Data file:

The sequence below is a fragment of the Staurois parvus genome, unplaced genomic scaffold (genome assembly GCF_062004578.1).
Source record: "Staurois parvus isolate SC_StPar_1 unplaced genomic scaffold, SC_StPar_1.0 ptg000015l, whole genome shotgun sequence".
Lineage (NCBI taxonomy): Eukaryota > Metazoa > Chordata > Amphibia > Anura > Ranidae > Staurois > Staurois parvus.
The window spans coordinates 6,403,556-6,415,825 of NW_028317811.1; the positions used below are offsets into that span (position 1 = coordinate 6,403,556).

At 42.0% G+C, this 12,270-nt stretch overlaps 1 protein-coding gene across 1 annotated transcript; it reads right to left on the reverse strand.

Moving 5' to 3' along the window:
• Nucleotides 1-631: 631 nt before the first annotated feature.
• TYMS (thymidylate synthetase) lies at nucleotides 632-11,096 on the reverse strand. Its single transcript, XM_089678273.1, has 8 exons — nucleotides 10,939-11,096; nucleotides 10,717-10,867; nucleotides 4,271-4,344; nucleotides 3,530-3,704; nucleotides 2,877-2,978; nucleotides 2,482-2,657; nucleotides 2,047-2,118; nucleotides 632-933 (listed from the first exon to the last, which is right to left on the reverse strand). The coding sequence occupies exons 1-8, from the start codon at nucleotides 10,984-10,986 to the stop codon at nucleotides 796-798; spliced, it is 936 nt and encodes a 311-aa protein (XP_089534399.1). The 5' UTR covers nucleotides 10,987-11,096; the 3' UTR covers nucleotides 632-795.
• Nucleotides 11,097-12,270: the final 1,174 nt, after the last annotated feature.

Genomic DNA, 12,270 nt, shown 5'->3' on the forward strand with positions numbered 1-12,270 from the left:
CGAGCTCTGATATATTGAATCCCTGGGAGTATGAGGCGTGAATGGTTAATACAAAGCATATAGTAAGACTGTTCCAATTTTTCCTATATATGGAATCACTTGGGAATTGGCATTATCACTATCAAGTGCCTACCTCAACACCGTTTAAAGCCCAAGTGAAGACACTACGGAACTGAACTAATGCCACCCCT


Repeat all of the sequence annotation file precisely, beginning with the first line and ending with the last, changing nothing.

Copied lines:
The sequence below is a fragment of the Staurois parvus genome, unplaced genomic scaffold (genome assembly GCF_062004578.1).
Source record: "Staurois parvus isolate SC_StPar_1 unplaced genomic scaffold, SC_StPar_1.0 ptg000015l, whole genome shotgun sequence".
Lineage (NCBI taxonomy): Eukaryota > Metazoa > Chordata > Amphibia > Anura > Ranidae > Staurois > Staurois parvus.
The window spans coordinates 6,403,556-6,415,825 of NW_028317811.1; the positions used below are offsets into that span (position 1 = coordinate 6,403,556).

At 42.0% G+C, this 12,270-nt stretch overlaps 1 protein-coding gene across 1 annotated transcript; it reads right to left on the reverse strand.

Moving 5' to 3' along the window:
• Nucleotides 1-631: 631 nt before the first annotated feature.
• TYMS (thymidylate synthetase) lies at nucleotides 632-11,096 on the reverse strand. Its single transcript, XM_089678273.1, has 8 exons — nucleotides 10,939-11,096; nucleotides 10,717-10,867; nucleotides 4,271-4,344; nucleotides 3,530-3,704; nucleotides 2,877-2,978; nucleotides 2,482-2,657; nucleotides 2,047-2,118; nucleotides 632-933 (listed from the first exon to the last, which is right to left on the reverse strand). The coding sequence occupies exons 1-8, from the start codon at nucleotides 10,984-10,986 to the stop codon at nucleotides 796-798; spliced, it is 936 nt and encodes a 311-aa protein (XP_089534399.1). The 5' UTR covers nucleotides 10,987-11,096; the 3' UTR covers nucleotides 632-795.
• Nucleotides 11,097-12,270: the final 1,174 nt, after the last annotated feature.

Genomic DNA, 12,270 nt, shown 5'->3' on the forward strand with positions numbered 1-12,270 from the left:
CGAGCTCTGATATATTGAATCCCTGGGAGTATGAGGCGTGAATGGTTAATACAAAGCATATAGTAAGACTGTTCCAATTTTTCCTATATATGGAATCACTTGGGAATTGGCATTATCACTATCAAGTGCCTACCTCAACACCGTTTAAAGCCCAAGTGAAGACACTACGGAACTGAACTAATGCCACCCCT